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Stereotypes of the Library Profession

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Issues of gender and sexuality have contributed to the formation of library stereotypes. Stereotypes are constructed in much the same way as gender.  In Night to His Day, Judith Lorber points out that gender as a social status is "constructed through prescribed processes of teaching, learning, emulation and enforcement" (56).  The two most common stereotypes of librarians in American popular culture are that of the austere sexless female and the sexy librarian.  It is in the euphemism, "knowledge is power" that these seemingly contradictory images are seeded and coupled.  The American Library Association was established in 1876 and at the beginning of librarianship in America the profession was largely male dominated.  At the turn of the century women began entering the workplace.  These jobs were usually in the helping professions, like nursing, teaching, social work, and librarianship.  Librarianship shifted to a predominately female profession. According to the Library Student Journal "Decade after decade the ratio of female to male librarians remains roughly 4:1"(Goodson).  Society's changing attitudes toward gender roles are helping to moderate the ratio of female to male librarians.  Libraries' shift to technology may also increase the number of male librarians. Stereotypically, technology expertise is viewed as predominately male, similar to tinkering and auto mechanics.  Women entering the workplace were expected to deny sexuality.  Those entrusted with the education of America's youth especially were charged with the responsibility of upholding high moral standards.  The female librarian developed a reputation as being sexually unreachable.  That which is forbidden is more desirable as depicted in the musical, The Music Man.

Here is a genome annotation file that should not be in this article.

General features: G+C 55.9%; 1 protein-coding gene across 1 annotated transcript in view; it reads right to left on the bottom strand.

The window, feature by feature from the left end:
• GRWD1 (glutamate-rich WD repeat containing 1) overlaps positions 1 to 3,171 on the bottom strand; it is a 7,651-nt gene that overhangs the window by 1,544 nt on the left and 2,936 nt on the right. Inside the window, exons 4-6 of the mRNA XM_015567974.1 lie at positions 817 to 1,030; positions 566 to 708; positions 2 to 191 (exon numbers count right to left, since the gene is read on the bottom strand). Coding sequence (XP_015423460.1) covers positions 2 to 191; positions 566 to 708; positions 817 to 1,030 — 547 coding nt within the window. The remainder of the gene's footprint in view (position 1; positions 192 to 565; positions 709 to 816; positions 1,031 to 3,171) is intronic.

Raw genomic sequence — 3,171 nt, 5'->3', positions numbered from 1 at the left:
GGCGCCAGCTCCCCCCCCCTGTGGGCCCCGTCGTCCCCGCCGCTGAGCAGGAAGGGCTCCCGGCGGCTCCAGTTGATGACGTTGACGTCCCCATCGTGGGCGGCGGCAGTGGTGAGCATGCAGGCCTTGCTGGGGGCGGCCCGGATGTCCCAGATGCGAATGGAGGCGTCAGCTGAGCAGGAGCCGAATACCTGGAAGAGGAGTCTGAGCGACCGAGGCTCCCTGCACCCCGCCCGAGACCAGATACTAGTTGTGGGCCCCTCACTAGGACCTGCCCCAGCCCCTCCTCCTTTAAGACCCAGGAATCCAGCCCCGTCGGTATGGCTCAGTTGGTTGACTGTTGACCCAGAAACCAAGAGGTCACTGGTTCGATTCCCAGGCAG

“I love you madly, madly, Madam Librarian...Marian

It's a long lost cause I can never win

For the civilized world accepts as unforgivable sin

Any talking out loud with any librarian

Such as Marian.....Madam Librarian” (“Marian the Librarian”).


Librarians are often depicted in American popular culture as police, handing out retribution often in the form of humiliation as in the scene from the movie Party Girl.  Indeed the library does depend on a system of order and librarians are the guardians of that order.  Librarians as the possessors of knowledge hold a certain power.  Participants in this dynamic either subdue or submit to power.  It is a test of sexual prowess to subdue the august librarian This story is told in the song, Librarian performed by My Morning Jacket.


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Like other social constructions such as gender, stereotypes persist in our culture because people adhere to them.  As Lorber wrote, "gender is constantly created and re-created out of human interaction, out of social life, and is the texture and order of that social life.  Gender, like culture, is a human production that depends on everyone constantly doing gender." (54)  

The stereotype of librarian as policeman does lend some authoritative legitimacy to this job requirement of librarians.  Sometimes librarians will attempt to free themselves from the bun-and-glasses image as in the picture below of Tulsa librarians taken for a Tulsa World story about professional stereotypes.  Librarians themselves will sometimes mimic the librarian stereotype as in the amazing shushing action librarian figure modeled after librarian Nancy Pearl. Parody, mimicry and humor can help to disarm the negative stereotypes. Perhaps this was the goal of the YouTube video, Librarians do Gaga, made by students and faculty from the University of Washinton's information school.   Librarians are often perceived to be more connected to the world of books than to the external real world of the human experience.  While professional stereotypes can create a negative image they also serve to establish a professional identity. 


Redheaded librarians (from left) Linda Saferite, Erin Clay, Marcy Elder, Ellen Cummings and Jennifer Greb strik a pose near the BookMobile at the Central Library. -From JASON ASHLEY WRIGHT article, "Breaking the Mold," Tulsa World Published: 5/6/2001



Librarians Do Gaga

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Party Girl

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American Library History

Segregated Libraries

The Future of Libraries

Libraries Works Cited



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